Figures showing almost half of young vets had concerns about their mental health in the past year are almost certainly under-reported, according to Vetlife Helpline chairman Rosie Allister.
Dr Allister, a vet and researcher in mental health at The University of Edinburgh, said her own work with vet students had shown 75% who had a mental health problem said they would not talk about it with colleagues.
“What we’re actually seeing is probably a large under-reporting,” she said. “The reason for that is a lot of stigma around mental health still does exist in the profession.”
Her comments followed the release of the latest BVA Voice of the Veterinary Profession survey, which showed 45% of vets aged younger than 35 expressed concerns about their mental well-being in the past year.
While those younger than 35 were among the most likely to seek support, half of vets younger than 35 with concerns did not seek support and 45% of all vets reported they weren’t sure, or could not recognise, the signs of mental ill health in a colleague.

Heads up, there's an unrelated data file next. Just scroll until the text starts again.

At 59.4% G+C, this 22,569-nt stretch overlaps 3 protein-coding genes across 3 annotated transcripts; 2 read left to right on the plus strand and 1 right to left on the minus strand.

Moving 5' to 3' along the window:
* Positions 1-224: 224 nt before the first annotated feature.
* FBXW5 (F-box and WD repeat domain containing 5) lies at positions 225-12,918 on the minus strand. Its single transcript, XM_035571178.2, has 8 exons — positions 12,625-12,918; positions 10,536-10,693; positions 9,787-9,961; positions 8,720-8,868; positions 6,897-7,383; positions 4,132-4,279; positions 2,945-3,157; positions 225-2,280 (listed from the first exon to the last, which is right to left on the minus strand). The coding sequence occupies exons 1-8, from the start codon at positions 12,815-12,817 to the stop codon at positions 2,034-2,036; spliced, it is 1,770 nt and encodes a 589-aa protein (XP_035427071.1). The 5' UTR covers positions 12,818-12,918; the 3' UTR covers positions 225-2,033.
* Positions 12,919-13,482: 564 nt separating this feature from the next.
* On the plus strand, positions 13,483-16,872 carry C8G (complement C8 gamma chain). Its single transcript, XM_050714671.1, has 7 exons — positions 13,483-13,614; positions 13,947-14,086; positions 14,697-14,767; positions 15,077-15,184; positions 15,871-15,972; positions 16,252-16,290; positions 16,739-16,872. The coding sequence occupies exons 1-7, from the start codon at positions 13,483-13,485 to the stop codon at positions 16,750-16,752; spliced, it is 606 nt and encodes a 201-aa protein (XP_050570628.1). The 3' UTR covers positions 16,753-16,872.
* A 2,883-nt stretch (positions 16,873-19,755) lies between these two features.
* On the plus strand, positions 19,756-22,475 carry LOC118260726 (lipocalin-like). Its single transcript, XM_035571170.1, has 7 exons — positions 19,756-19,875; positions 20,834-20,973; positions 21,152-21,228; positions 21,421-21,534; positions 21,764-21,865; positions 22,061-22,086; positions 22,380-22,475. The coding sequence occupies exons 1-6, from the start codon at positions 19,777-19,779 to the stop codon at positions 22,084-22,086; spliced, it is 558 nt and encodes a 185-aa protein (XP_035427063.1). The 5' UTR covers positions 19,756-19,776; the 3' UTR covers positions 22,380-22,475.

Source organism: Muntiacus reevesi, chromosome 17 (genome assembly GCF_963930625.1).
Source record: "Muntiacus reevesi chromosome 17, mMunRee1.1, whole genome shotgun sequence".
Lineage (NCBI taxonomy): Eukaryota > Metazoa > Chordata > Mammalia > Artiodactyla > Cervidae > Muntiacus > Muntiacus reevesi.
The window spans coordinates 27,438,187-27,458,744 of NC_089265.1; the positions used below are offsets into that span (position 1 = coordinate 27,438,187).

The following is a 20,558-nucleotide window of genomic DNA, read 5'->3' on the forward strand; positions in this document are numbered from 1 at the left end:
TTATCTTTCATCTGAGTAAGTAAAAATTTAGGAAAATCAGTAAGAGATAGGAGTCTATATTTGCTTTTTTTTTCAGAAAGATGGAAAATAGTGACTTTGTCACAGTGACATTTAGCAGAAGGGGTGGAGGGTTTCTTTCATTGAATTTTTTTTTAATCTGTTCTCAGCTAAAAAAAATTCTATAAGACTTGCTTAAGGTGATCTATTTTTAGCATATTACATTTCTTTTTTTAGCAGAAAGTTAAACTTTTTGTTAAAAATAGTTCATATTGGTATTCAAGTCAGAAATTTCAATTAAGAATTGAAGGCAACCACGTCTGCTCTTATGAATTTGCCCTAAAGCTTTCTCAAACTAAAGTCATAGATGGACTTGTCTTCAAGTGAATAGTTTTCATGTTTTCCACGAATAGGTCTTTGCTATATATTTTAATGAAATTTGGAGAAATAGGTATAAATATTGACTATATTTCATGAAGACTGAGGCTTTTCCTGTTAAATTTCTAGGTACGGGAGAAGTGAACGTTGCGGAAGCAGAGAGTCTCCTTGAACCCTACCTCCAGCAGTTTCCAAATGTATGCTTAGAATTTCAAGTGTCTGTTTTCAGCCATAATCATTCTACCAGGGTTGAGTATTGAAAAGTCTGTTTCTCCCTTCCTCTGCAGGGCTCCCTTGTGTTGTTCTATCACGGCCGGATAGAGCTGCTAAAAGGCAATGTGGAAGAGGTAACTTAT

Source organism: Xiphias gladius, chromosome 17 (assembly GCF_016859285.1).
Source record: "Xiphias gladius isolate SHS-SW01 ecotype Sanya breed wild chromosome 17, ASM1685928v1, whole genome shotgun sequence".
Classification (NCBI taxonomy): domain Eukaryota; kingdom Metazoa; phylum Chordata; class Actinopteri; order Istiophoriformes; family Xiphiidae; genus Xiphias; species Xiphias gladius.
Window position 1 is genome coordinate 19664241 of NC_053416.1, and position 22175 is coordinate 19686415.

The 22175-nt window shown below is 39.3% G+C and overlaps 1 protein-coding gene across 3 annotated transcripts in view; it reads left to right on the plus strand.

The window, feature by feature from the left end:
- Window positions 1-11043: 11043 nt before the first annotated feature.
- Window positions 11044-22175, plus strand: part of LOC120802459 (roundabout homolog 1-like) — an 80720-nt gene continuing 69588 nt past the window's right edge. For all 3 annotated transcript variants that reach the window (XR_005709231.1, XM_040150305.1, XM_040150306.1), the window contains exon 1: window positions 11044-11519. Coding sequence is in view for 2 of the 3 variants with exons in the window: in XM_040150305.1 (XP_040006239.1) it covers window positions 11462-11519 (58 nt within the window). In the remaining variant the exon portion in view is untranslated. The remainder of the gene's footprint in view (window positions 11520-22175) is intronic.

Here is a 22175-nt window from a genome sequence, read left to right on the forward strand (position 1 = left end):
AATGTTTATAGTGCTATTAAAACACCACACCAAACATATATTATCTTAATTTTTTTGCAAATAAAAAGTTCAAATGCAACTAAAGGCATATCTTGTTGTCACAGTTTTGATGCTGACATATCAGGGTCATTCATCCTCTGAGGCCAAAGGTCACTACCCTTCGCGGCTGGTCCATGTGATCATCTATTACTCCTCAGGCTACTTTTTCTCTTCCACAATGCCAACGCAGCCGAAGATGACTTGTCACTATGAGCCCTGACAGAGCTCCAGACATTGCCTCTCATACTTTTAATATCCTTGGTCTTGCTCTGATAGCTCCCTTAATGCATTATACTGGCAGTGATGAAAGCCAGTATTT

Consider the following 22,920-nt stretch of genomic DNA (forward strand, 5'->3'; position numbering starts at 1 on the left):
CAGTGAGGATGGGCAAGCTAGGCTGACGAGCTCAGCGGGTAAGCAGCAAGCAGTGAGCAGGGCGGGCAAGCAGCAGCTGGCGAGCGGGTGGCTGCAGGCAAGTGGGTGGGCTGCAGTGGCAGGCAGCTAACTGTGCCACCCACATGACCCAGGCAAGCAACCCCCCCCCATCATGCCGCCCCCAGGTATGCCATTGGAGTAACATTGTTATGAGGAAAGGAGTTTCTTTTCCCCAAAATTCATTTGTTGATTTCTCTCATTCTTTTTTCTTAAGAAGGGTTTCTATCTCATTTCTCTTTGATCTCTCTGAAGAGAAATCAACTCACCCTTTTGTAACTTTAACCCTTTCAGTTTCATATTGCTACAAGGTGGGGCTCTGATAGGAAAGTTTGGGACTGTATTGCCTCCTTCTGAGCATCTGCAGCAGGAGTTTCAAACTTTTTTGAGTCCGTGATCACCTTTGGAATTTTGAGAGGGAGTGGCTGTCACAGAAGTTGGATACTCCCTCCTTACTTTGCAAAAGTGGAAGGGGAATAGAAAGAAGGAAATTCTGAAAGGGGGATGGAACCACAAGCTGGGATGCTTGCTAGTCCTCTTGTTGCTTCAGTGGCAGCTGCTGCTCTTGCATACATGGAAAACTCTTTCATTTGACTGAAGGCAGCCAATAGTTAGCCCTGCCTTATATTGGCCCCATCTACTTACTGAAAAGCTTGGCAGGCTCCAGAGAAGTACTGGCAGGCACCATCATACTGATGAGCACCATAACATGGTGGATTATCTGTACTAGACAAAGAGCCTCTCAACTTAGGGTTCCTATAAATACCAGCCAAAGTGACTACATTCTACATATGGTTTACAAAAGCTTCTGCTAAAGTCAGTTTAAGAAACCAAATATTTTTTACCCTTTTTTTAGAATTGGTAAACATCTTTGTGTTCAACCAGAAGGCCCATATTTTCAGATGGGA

The survey also revealed 70% of young vets felt unsupported during their first year and professional development phase of employment.
Dr Allister said: “These figures don’t surprise me at all, but there will also be a proportion of people who don’t talk about it. The fact the report said 70% of respondents to the survey didn’t feel supported is a concern. That figure does fit with research I’ve done recently as well.”
However, she said it should be remembered a proportion of young vets thought they were getting excellent support.
- Further comment and reaction can be found in the 3 October issue of Veterinary Times.